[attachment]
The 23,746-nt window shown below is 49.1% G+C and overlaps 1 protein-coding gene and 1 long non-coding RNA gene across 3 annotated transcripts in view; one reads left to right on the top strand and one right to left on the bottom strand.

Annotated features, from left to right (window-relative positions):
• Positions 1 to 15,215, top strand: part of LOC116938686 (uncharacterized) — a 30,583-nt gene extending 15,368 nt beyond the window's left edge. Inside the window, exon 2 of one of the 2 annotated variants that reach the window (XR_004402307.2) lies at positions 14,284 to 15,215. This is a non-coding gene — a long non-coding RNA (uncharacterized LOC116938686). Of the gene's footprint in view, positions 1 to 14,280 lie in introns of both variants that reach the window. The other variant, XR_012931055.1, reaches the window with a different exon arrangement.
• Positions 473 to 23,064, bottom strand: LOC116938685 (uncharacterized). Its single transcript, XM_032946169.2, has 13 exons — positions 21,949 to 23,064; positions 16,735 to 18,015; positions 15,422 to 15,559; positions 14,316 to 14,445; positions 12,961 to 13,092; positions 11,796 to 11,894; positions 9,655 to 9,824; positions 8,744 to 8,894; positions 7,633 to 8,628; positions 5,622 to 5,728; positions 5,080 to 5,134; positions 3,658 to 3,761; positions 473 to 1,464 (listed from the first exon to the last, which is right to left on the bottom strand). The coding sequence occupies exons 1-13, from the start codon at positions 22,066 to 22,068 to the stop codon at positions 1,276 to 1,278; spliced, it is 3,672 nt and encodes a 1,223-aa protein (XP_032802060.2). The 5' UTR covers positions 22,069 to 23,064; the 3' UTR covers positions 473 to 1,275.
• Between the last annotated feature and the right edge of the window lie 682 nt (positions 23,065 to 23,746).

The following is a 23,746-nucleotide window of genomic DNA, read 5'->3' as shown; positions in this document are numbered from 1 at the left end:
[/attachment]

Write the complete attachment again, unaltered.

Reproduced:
The 23,746-nt window shown below is 49.1% G+C and overlaps 1 protein-coding gene and 1 long non-coding RNA gene across 3 annotated transcripts in view; one reads left to right on the top strand and one right to left on the bottom strand.

Annotated features, from left to right (window-relative positions):
• Positions 1 to 15,215, top strand: part of LOC116938686 (uncharacterized) — a 30,583-nt gene extending 15,368 nt beyond the window's left edge. Inside the window, exon 2 of one of the 2 annotated variants that reach the window (XR_004402307.2) lies at positions 14,284 to 15,215. This is a non-coding gene — a long non-coding RNA (uncharacterized LOC116938686). Of the gene's footprint in view, positions 1 to 14,280 lie in introns of both variants that reach the window. The other variant, XR_012931055.1, reaches the window with a different exon arrangement.
• Positions 473 to 23,064, bottom strand: LOC116938685 (uncharacterized). Its single transcript, XM_032946169.2, has 13 exons — positions 21,949 to 23,064; positions 16,735 to 18,015; positions 15,422 to 15,559; positions 14,316 to 14,445; positions 12,961 to 13,092; positions 11,796 to 11,894; positions 9,655 to 9,824; positions 8,744 to 8,894; positions 7,633 to 8,628; positions 5,622 to 5,728; positions 5,080 to 5,134; positions 3,658 to 3,761; positions 473 to 1,464 (listed from the first exon to the last, which is right to left on the bottom strand). The coding sequence occupies exons 1-13, from the start codon at positions 22,066 to 22,068 to the stop codon at positions 1,276 to 1,278; spliced, it is 3,672 nt and encodes a 1,223-aa protein (XP_032802060.2). The 5' UTR covers positions 22,069 to 23,064; the 3' UTR covers positions 473 to 1,275.
• Between the last annotated feature and the right edge of the window lie 682 nt (positions 23,065 to 23,746).

The following is a 23,746-nucleotide window of genomic DNA, read 5'->3' as shown; positions in this document are numbered from 1 at the left end: